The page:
shown in Fig. 7.

Since the value of C depends on P out at the same f, the relation-

ship between an exponent of f and the reduced pressure P re , is plot-

ted in Fig. 8. The exponent, n, increases with an increase in P re , thus,

the following correlation can be obtained by the LS method.

n ¼ 8:3P 0:5

re

ð29Þ

Fig. 9 shows the relationship between the values of lnðC Þ=8:3P 0:5

re

and f. In this figure, the values of lnðC Þ=8:3P 0:5

re

increase with

increasing f. Consequently, the empirical correlation was obtained

as follows:

8 10 30 % Pt d = 1.0 mm L/d = 23.2 u 2.5-14 m/s -30
8
10
30 %
Pt
d = 1.0 mm
L/d = 23.2
u 2.5-14 m/s
-30 %
7
10
6
10
P
out
825
kPa
621
kPa
412
kPa
232
kPa
5
10
10 5
10 6
10 7
10 8
q i,GC [W/m 2 ]
q i,exp [W/m 2 ]

Fig. 6. Comparison of the Ghiaasiaan and Chedester correlation [10] and the current experimental data.

10 Pt d = 1.0 mm P 232-825 kPa out L/d = 23.2 Eq. (29) 1
10
Pt
d = 1.0 mm
P
232-825 kPa
out
L/d = 23.2
Eq. (29)
1
0.1
0.01
0.1
P
re
n

Fig. 8. Relationship between an exponent of f and P re .

  • 602 M. Shibahara et al. / Applied Thermal Engineering 132 (2018) 595–604

10 Pt d = 1.0 mm sub,in = 76-156 K L/d = 23.2 5 = 9,
10
Pt
d = 1.0 mm
sub,in = 76-156 K
L/d = 23.2
5
= 9, 18 s
0
P
out
825
kPa
-5
621
kPa
412
kPa
232
kPa
Eq. (30)
-10
-10
-8
-6
-4
-2
0
ln
0.5
ln(C)/8.3P re

Fig. 9. Relationship between ln(C)/8.3P re 0.5 and f.

8 10 30 % Pt d = 1.0 mm L/d = 23.2 u 2.5-14 m/s -30
8
10
30 %
Pt
d = 1.0 mm
L/d = 23.2
u 2.5-14 m/s
-30 %
7
10
P
out
825
kPa
621
kPa
412
kPa
232
kPa
6
10
5
10
10 5
10 6
10 7
10 8
q i,exp [W/m 2 ]
q i,pred [W/m 2 ]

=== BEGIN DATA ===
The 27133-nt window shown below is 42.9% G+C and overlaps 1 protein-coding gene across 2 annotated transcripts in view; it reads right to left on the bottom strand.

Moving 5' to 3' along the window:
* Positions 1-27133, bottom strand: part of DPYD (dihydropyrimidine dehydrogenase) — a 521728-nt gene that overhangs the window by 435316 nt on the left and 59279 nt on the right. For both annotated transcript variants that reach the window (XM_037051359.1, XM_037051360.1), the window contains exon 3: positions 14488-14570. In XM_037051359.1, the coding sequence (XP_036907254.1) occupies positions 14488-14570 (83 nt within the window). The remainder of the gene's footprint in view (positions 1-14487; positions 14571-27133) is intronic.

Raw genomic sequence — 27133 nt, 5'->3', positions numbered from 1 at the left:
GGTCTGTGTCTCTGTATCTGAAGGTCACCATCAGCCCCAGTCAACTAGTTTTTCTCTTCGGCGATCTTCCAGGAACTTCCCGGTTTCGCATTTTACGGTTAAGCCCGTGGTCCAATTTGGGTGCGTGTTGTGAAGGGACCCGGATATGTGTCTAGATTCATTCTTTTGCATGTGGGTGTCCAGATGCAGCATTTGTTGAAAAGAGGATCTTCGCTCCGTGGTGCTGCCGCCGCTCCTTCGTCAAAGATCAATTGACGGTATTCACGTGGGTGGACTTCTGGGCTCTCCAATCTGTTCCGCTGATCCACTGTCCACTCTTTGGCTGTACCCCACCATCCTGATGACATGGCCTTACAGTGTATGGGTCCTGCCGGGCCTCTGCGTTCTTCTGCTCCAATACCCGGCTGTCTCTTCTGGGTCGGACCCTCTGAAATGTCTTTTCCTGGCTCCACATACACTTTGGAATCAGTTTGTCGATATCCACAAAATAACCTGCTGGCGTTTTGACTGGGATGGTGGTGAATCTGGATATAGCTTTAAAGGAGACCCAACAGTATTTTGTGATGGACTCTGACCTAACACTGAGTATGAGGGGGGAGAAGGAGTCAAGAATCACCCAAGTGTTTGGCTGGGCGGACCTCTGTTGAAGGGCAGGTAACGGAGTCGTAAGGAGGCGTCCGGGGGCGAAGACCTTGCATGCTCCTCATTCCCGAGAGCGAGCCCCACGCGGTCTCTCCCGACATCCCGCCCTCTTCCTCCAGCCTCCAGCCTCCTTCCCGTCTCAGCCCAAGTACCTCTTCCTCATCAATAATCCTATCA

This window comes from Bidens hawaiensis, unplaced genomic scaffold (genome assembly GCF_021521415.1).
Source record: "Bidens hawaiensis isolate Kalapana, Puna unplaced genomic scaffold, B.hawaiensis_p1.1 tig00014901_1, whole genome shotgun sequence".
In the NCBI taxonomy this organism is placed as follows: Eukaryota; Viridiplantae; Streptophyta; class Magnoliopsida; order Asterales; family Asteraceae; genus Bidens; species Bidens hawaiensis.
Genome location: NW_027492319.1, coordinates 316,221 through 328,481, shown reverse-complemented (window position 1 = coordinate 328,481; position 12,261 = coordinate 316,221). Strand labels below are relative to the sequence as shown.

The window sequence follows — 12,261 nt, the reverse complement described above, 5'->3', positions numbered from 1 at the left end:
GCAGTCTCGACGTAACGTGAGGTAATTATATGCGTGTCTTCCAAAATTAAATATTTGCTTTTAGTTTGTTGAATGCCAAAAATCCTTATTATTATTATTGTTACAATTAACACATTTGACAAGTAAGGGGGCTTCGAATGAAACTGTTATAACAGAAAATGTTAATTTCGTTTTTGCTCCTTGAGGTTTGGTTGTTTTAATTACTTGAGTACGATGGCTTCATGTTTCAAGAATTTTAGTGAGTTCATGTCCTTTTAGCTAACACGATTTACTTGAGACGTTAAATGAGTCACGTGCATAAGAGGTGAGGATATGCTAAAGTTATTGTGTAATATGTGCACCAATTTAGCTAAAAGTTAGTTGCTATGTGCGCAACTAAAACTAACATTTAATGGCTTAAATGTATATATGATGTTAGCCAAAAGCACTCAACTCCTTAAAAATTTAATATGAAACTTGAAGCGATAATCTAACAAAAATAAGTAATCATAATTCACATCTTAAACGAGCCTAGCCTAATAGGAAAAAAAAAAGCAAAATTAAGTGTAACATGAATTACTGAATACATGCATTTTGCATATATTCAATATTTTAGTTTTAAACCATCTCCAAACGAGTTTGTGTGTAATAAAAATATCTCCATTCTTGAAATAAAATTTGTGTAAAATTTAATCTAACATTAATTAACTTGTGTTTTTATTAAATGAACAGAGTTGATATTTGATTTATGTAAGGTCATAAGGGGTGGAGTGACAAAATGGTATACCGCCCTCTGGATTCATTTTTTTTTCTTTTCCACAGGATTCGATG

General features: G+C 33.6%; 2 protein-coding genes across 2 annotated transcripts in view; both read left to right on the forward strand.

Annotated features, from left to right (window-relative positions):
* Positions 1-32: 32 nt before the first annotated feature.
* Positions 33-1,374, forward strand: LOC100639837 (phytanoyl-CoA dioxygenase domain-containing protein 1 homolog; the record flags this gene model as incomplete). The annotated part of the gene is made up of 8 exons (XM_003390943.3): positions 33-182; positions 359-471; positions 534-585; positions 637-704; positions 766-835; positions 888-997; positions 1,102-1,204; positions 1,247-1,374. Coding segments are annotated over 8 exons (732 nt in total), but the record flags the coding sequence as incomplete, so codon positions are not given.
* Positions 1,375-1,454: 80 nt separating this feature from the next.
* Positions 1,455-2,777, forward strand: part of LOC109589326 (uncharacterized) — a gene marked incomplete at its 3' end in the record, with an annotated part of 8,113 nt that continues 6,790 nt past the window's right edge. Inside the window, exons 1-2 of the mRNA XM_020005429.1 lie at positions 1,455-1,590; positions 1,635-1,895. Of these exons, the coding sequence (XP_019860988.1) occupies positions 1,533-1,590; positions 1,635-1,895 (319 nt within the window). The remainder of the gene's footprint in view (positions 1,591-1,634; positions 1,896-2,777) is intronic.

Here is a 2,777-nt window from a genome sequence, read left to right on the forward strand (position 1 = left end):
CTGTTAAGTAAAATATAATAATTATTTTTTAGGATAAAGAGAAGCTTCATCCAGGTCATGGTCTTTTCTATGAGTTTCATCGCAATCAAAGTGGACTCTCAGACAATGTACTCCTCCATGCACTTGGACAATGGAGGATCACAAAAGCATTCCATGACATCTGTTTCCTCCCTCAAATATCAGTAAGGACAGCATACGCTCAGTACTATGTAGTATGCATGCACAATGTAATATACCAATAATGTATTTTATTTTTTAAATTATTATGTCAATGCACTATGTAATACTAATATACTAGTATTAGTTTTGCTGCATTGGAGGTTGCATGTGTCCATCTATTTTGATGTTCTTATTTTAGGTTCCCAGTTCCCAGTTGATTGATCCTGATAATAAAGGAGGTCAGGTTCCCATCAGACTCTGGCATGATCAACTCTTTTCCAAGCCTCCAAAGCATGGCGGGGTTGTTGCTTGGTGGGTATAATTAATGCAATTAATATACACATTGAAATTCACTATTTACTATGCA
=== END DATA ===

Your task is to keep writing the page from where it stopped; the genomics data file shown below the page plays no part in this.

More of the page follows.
Fig. 10. Comparison of the empirical correlation and the experimental data.

lnðC Þ ¼

8:3P 0:5 ð2:89 þ lnðf 0:87 ÞÞ

re

ð30Þ

Table 3

 

MAE of the correlations.

 

This leads to

 

Correlation

Ref.

MAE (%)

  • C ¼ ð18f 0:87 Þ 8:3

p ffiffiffiffiffi

P re

ð31Þ

Bergles and Rohsenow Sato and Matsumura

[8]

[9]

52.3

58.6

 

Ghiaasiaan and Chedester

[10]

48.0

Eq. (31) is substituted into Eq. (23), then T i can be obtained

Present study

26.5

since q i can be calculated by the experimental range.

A comparison between this correlation and the experimental

data is plotted in Fig. 10. The predicted value of the correlation is

in agreement with the experimental data within ±30%. The excess

errors of the correlation are due to the initial temperature over-

shoots, as referenced in Fig. 3. The accuracy of the correlation could

be improved to take into account the influence of initial tempera-

To evaluate the correlations of references [8–10] and present

the study quantitatively, the following mean absolute error

(MAE) formula was used and the MAE of each correlation is listed

in Table 3. The correlation obtained by Eqs. (23) and (31) is consid-

ered to be suitable to express the experimental data in this

ture overshoots.

 

research.

 
   
Reference sound Reference sound
   

Reference sound

 

Reference sound

 
 

180

o

180

o

 

0

o 210 o 150 o 120 o o 60 1
o
210 o
150
o
120
o
o
60
1
 

0

o 210 o 150 o 120 o o 60 1
o
210 o
150
o
120
o
o
60
1
 

-5

-5

dB

-10

 

dB

-10

-15

 

-15

-20

90

o

-20

90

o

 

300

330 o

30

o

kHz

2

kHz

4

kHz

  • kHz

8

 

300

330 o

30

o

kHz

2

kHz

4

kHz

  • kHz

8

 

0

o

  • 12.5 kHz

 

0

o

  • 12.5 kHz

 

(a) Horizontal direction

 

(b) Vertical direction

 

Fig. 11. Directional characteristics of the sound measurement on the reference sound.

M. Shibahara et al. / Applied Thermal Engineering 132 (2018) 595–604

603

M. Shibahara et al. / Applied Thermal Engineering 132 (2018) 595–604 603 Fig. 12. FFT profile

Fig. 12. FFT profile for the sound waves at a flow velocity of 7 m/s.

Table 4 Total expanded uncertainty of the frequency response [23].

Nominal frequency (Hz)

Total expanded uncertainty (dB)

  • 63 0.3

  • 80 0.3

    • 100 0.3

    • 125 0.3

    • 160 0.3

    • 200 0.2

    • 250 0.2

    • 315 0.2

    • 400 0.2

    • 500 0.2

    • 630 0.2

    • 800 0.2

      • 1000 0.2

      • 1250 0.3

      • 1600 0.3

      • 2000 0.3

      • 2500 0.3

      • 3150 0.3

      • 4000 0.4

      • 5000 0.4

      • 6300 0.4

      • 8000 0.4

MAE ¼

1

N X

jq i;pred q i;exp j

q i;exp

100 !

5. Concluding remarks

ð32Þ

Various incipient boiling phenomena for subcooled water flow-

ing in a uniformly heated narrow tube were observed experimen-